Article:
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Missing Link Review: 2003 Toyota Alphard Electric-and-gasoline Hybrid Mini Van

PHOTO (select to view enlarged photo)

PHOTO (select to view enlarged photo)
The Alphard's energy monitor tracks the van's battery power

By Justin Gardiner Japan Today

French movie star Jean Reno, aka "Mr Alphard," launched Toyota's flagship people carrier almost exactly a year ago. At that time, it was only offered with 3-liter V6 and 2.4-liter straight 4 gasoline engines, recent environmental legislation having reduced the attraction of diesels. Although they are not particularly inefficient engines, thanks to their BEAMS technology, they are, in fact, far more environmentally friendly than standard units. When coupled to a two-ton vehicle with all the aerodynamic grace of a barn, they became gas guzzlers, returning around 9 kilometers/liter, according to Toyota, but less than half of that in the real world.

Hence, this hybrid version, launched just over a month ago, and featuring the same technology as the 100 miles-per-gallon, 35.5km/L Toyota Prius. While the hybrid Prius has just a 1.5-liter engine, the Alphard is powered by the standard 2.4-liter, plus two electric motors, one up front, and one nestling above the rear axle. In a system that Toyota calls E-Four, the van is ordinarily a front-engined, front-wheel drive machine, but automatically becomes 4WD, or even (electric only) rear-wheel drive, depending on driving conditions.

Special attractions The first indication that this van is a bit special comes when you turn the ignition key. Initially it appears that nothing has happened, but if you listen carefully, the faint hum of electric motors can be picked up and the gas motor is just about audible. Select drive, release the brakes and away you whoosh, almost silently, under electric power. A digital display on the dashboard lets you know what's going on: power from the van's huge battery is turning the front wheels. Touch the accelerator and a second yellow arrow points from the display's virtual battery to the rear motor, doubling your power.

Depressing the throttle still further cuts out the yellow arrows, but an orange arrow to the front wheels appears in their place, indicating that the gas engine is now taking the load. Floor the pedal and the electric motors cut back in, providing the driver with all the power the machine can muster.

Fascinating-if not downright distracting-stuff, especially when the driver lifts off the throttle and the arrows reverse and turn green, showing that the van's forward momentum has turned the motors into dynamos, and the battery is now recharging, ready for the next stop-start. The upshot of this is not only that drivers spend less time watching the road ahead (bad thing), but that they end up trying to drive without using the gasoline engine as much as possible (good thing), resulting in smooth, highly economical journeys. Transitions between gasoline and electric power would be all but undetectable without that display, and the Alphard's silky smooth ride is compounded by its continuously variable automatic transmission, which keeps the gasoline engine at an even speed, and therefore, engine note, at all road speeds. Altogether, the hybrid system is capable of pushing out over 170PS; 131 from the engine, 17 from the front motor and 25 at the rear, which is enough to provide surprisingly sprightly acceleration for very little effort and to keep the van humming along at 140km/h on the highways.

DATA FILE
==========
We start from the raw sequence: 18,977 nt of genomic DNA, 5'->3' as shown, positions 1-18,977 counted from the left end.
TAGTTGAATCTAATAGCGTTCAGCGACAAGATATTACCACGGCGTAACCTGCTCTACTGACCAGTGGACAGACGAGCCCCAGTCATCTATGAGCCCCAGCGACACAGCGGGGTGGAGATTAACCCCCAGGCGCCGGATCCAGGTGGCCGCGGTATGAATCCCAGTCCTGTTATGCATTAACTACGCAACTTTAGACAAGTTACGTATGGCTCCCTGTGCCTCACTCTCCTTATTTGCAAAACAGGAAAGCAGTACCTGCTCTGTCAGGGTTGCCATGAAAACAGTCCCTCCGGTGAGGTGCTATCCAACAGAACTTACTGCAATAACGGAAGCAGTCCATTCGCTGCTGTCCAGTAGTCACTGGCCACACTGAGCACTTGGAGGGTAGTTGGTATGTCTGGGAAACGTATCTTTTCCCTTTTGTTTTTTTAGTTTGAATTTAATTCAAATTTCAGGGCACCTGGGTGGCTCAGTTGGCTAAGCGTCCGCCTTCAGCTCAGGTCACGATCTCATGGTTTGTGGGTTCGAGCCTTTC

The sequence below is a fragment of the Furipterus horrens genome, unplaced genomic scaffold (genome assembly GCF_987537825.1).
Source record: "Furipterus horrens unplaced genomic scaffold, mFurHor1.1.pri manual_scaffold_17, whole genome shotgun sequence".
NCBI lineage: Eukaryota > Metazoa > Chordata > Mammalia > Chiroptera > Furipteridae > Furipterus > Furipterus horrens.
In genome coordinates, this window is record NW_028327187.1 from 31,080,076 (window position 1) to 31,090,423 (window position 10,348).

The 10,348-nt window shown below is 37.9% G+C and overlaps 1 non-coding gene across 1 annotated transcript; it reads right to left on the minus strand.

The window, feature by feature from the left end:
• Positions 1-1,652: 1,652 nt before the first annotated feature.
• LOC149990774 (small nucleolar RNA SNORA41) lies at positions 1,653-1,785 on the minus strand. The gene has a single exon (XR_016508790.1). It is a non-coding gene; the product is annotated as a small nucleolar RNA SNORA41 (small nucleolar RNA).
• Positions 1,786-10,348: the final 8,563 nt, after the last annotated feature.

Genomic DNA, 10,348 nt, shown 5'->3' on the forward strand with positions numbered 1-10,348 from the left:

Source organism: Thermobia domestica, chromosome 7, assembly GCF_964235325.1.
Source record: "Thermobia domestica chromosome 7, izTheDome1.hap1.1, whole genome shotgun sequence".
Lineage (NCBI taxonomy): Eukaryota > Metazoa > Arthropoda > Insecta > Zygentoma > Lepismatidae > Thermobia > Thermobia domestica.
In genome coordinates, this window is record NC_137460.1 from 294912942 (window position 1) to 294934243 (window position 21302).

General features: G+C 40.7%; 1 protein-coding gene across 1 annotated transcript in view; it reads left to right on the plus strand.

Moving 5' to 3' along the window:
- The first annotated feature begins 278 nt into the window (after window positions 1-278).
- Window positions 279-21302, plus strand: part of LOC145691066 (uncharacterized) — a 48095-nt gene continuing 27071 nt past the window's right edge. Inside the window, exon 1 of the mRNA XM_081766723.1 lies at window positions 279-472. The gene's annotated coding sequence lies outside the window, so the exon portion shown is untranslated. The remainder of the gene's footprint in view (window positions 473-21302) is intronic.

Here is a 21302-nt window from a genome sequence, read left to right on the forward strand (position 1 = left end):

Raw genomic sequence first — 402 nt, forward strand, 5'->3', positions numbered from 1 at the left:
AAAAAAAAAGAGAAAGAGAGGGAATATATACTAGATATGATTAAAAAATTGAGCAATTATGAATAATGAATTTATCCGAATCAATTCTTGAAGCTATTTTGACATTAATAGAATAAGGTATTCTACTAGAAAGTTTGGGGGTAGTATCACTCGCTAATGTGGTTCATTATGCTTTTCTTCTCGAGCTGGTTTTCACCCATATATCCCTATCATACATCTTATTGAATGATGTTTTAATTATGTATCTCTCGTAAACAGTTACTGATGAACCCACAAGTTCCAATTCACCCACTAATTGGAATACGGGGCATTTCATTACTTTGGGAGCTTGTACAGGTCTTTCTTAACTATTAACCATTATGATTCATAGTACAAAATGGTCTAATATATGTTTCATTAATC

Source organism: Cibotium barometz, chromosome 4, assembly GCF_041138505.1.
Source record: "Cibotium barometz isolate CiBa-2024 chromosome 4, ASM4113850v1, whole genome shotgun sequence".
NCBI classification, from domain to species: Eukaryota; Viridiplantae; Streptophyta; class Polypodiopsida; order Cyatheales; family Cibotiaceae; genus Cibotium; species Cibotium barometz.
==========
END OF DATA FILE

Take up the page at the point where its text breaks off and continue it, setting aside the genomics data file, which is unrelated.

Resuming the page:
Another added bonus of all that electric power is the three 100V AC power outlets, one between the front seats, one facing the second row of passengers, and the third in the trunk ready to power camping and outdoor gear. Each can knock out a belting 1500W, enough to run a hair dryer, though the engine does need to be started first. As with most three-row, eight-seater vans, all seats can be folded down to form a mammoth bed, and the center row slides backwards and forwards and spins, allowing the rear occupants to face each other. The rearmost row can also move fore and aft, or be folded out of the way, to increase luggage space.

Unlike most other people carriers, the center seats have fold-down trays in their backs for the back seat passengers, prompting wittier ones to look under their seats for flotation devices and to search the ceiling for oxygen masks. Nonsmokers can remove the circular ashtrays, thus doubling the number of cup holders, or use the separate rear air-conditioning to clean their space of second-hand smoke. Also, unusually for this class, there are slide doors on both sides, which for an additional ¥120,000 can be opened remotely. Airbags are of course fitted as standard up front, but the family man's pretty much essential "optional extra" of side and curtain airbags costs an additional ¥85,000.

Creature comforts Not that Alphards are being bought exclusively by families. The space and level of comfort inside equals or exceeds that of Lexus or Mercedes limousines, so it is hardly surprising that large companies and government ministries are adding them to their fleets. Starting at ¥3.6 million, only 20 percent more expensive than their all-gasoline stablemates, hybrid Alphards make financial sense, too.

We didn't come close to Toyota's claimed mileage in our long weekend of city driving, but we still managed just under 10km for every liter of regular octane gasoline-about double what could be expected from the petrol versions. And don't forget, vehicles that fail to qualify for at least three stars on the government's new emissions rating system will incur penalty taxes from 2010. The ultra-green Alphard, of course, passed with flying colors.